Information on Academic Entry to West Bank & Gaza

Information on Academic Entry to West Bank & Gaza

    ​1. The Declaration of the Establishment of Israel states, “The State of Israel…will foster the development of the country for the benefit of all its inhabitants; it will be based on freedom, justice and peace…it will ensure complete equality of social and political rights to all its inhabitants irrespective of religion, race or sex; it will guarantee freedom of religion, conscience, language, education and culture.” These are the founding values and principles established by Israel 66 years ago, and those are the values and principles the State hold sacred today and will continue to uphold into the future.

    2. The accusation that Israel arbitrarily limits the entry of foreign nationals who seek to lecture, teach and attend conferences at Palestinian universities is baseless.

    3. Foreign academics who are invited to lecture in the West Bank are free to enter, unless there are exceptional security concerns. As is common border control practice in countries worldwide, there are accepted procedures and regulations – defined by the law – determining the entry of foreign citizens into the West Bank.  This procedure is part of the Interim Accords signed by both Israel and the Palestinian Authority.

    4. There are no restrictions on foreign academics from teaching in the West Bank. Foreign academics who follow the official procedures and obtain a visa/permit are free to enter the West Bank. This minimum requirement of applying for a visa/permit is a routine procedure all over the world.

    5. Academics can extend their permits by applying to the relevant authorities.  Well over 90% of these requests are approved.

    6. If the academic also holds Palestinian travel documents (as well as a foreign passport), then the request will be processed using the Palestinian documentation, as is standard procedure with border control for most countries.  This will not affect their entry into the West Bank, unless there are exceptional and concrete security concerns.

    7. The entry permits – as with visas all over the world – are time limited, but as mentioned above, can be extended with relative ease.

    8. Gaza Strip: Since Israel disengaged from the Gaza Strip in 2005, the region has become an extremely hostile and dangerous area. Countless and ongoing attacks by Hamas terrorists of various kinds such as rockets, terror squad infiltrations and terror tunnels pose an immediate threat to the lives of Israeli civilians. Because of these threats, and in order to save civilian lives the crossing of individuals and goods to the Gaza Strip are carefully monitored and limited to humanitarian cases.

    9. Nevertheless, Israel is working to expand the number of permits given to Gazans who wish to cross to the West Bank, as the security situation allows. Under no circumstances are students and/or academic professionals being discriminated in the crossing procedure. In fact, academic professionals are among the first to receive these permits.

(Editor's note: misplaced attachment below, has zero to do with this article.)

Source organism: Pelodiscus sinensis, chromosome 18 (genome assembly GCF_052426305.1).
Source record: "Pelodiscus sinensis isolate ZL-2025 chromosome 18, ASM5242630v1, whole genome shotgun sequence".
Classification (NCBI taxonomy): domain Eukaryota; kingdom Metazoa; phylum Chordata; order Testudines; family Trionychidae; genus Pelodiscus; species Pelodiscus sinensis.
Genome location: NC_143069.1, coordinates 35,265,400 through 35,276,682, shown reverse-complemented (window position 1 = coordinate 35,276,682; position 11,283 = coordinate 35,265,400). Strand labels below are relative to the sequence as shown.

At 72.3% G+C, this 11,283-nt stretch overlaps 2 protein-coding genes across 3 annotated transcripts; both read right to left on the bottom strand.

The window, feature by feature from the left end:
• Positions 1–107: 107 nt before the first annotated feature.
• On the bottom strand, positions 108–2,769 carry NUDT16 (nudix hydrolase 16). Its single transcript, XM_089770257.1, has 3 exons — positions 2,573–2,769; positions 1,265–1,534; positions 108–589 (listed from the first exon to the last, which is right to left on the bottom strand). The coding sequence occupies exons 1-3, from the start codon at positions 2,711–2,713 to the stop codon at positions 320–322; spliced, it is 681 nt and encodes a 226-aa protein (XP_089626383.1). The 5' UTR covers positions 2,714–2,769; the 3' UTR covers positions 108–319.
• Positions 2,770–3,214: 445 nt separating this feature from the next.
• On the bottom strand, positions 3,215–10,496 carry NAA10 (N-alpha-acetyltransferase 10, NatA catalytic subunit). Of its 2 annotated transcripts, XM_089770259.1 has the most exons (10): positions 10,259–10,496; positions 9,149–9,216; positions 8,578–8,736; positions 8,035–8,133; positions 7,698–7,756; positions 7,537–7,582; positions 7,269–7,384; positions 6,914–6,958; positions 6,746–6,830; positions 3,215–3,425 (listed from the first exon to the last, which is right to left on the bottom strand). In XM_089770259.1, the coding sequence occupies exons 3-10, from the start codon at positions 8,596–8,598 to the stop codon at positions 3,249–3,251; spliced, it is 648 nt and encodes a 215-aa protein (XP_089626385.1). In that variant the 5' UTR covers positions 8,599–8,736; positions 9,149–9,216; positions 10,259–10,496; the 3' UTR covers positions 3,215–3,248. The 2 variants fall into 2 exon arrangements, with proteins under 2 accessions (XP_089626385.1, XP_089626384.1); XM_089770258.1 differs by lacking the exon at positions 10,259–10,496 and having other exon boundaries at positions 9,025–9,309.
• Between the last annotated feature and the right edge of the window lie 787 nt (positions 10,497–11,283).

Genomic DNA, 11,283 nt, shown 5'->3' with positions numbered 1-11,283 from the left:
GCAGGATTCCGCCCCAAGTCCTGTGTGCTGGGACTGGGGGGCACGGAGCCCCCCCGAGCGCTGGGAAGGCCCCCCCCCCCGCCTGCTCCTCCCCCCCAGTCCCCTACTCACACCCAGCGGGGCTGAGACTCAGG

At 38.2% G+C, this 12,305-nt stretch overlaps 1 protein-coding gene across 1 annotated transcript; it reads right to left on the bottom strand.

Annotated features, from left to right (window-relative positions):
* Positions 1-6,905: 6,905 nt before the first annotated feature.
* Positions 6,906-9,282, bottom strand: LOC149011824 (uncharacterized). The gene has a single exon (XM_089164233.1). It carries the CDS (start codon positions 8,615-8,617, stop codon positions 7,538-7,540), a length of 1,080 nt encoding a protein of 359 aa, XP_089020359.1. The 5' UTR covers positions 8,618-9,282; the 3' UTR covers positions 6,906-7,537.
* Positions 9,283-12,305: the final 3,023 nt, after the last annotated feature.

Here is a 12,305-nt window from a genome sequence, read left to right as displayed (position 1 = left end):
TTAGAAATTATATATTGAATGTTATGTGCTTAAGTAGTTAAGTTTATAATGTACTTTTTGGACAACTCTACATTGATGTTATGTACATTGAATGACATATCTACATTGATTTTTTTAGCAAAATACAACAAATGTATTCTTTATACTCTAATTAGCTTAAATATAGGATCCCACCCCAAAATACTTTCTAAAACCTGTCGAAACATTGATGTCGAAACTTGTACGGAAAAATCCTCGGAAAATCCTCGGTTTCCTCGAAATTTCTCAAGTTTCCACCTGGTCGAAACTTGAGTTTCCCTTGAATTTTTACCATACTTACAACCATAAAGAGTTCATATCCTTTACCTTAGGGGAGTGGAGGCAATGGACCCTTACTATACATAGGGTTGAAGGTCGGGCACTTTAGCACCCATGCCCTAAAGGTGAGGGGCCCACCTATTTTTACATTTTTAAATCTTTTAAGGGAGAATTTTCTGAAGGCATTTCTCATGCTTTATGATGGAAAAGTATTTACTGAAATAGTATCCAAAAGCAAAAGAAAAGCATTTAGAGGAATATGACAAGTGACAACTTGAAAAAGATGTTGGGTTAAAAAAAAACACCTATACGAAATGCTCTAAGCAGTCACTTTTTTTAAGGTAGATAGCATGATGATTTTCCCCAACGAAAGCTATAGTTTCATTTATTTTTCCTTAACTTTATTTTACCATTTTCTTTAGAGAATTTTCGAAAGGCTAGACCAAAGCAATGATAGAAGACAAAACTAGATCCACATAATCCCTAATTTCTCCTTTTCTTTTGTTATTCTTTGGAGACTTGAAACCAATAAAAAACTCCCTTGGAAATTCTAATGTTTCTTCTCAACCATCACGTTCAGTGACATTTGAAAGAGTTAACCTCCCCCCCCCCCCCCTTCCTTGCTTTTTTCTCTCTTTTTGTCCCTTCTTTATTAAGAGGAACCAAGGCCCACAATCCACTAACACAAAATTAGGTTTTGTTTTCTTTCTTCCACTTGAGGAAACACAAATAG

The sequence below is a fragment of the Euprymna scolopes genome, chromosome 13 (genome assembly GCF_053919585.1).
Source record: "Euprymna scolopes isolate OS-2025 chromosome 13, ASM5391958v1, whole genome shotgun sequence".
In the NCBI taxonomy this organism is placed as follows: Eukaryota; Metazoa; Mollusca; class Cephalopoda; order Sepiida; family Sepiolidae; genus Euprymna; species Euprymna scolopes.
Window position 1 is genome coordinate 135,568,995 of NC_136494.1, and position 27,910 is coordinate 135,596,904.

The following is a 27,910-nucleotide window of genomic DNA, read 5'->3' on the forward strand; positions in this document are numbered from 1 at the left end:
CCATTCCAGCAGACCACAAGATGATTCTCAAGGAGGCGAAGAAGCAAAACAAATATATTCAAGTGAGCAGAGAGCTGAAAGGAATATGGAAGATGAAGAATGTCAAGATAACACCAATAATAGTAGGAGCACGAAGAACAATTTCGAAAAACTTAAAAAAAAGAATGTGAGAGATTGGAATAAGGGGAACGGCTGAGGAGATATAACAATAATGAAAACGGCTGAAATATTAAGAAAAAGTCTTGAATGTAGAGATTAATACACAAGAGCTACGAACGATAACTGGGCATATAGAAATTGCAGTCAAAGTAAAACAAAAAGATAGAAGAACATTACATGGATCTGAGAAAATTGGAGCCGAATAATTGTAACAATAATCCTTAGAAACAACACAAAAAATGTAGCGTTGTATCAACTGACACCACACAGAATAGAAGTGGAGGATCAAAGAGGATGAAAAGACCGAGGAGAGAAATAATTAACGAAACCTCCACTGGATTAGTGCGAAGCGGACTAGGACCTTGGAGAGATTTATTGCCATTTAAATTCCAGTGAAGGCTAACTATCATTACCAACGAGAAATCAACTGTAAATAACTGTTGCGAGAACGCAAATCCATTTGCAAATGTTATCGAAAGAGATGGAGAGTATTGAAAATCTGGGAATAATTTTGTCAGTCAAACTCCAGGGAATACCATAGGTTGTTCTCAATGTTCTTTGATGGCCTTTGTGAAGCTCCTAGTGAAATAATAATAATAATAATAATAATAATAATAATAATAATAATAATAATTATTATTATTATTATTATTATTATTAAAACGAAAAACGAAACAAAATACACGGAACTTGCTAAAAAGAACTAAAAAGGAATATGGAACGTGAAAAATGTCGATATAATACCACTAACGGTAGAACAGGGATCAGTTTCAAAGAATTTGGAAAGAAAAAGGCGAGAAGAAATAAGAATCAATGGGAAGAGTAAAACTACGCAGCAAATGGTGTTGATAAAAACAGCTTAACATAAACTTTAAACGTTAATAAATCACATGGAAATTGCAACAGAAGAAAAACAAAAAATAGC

10. As an example, just this week, on December 30, 2014 Israel helped facilitate the crossing of 54 students from Gaza to the West Bank.

    11. Israel hopes to continue with this policy as long as it is not being exploited by terrorists and as long it does not pose a threat to Israeli lives.

    12. Also, it is important to emphasize that the Rafah Crossing between the Gaza Strip and Egypt is a functioning crossing, allowing entry to Gaza from Egypt. 

    In 2012, 142 Americans were denied entry to Israel, out of about 626,000 who entered Israel. This puts the refusal rate at about 0.023%. Importantly, this is more or less the annual average. It is important to note that Israel does not collect entry statistics regarding the religion, race or ethnicity of its visitors. The American refusal rate for Israeli applications for "B" visas was 5.4% in 2012.

    Steps aimed at protecting the security of the citizens of Israel are taken by Israeli border control officials at the port of entry, including the inspections of electronic devices. Similar steps, of the same nature and purpose, are also taken by the United States and other countries. In this regard, Israel is no different than the U.S.

    Education in the Palestinian Authority: 
    In recent years, Palestinian higher education has developed rapidly. Enrollment and graduation rates have grown exponentially, and in the year 2009-2010 there were 196,625 students in the Palestinian Authority (for comparison in the year 2007-2008 there were 180,956 students and in the year 2006-2007 there were 174,823 students). Today there are 49 recognized higher education institutions under the PA, 34 of them in the West Bank.

    Moreover, higher education in the PA is growing at such a rate that the PA intends to capitalize on this success and convert this sector into a 'Palestinian Export', bringing in students from all over the region.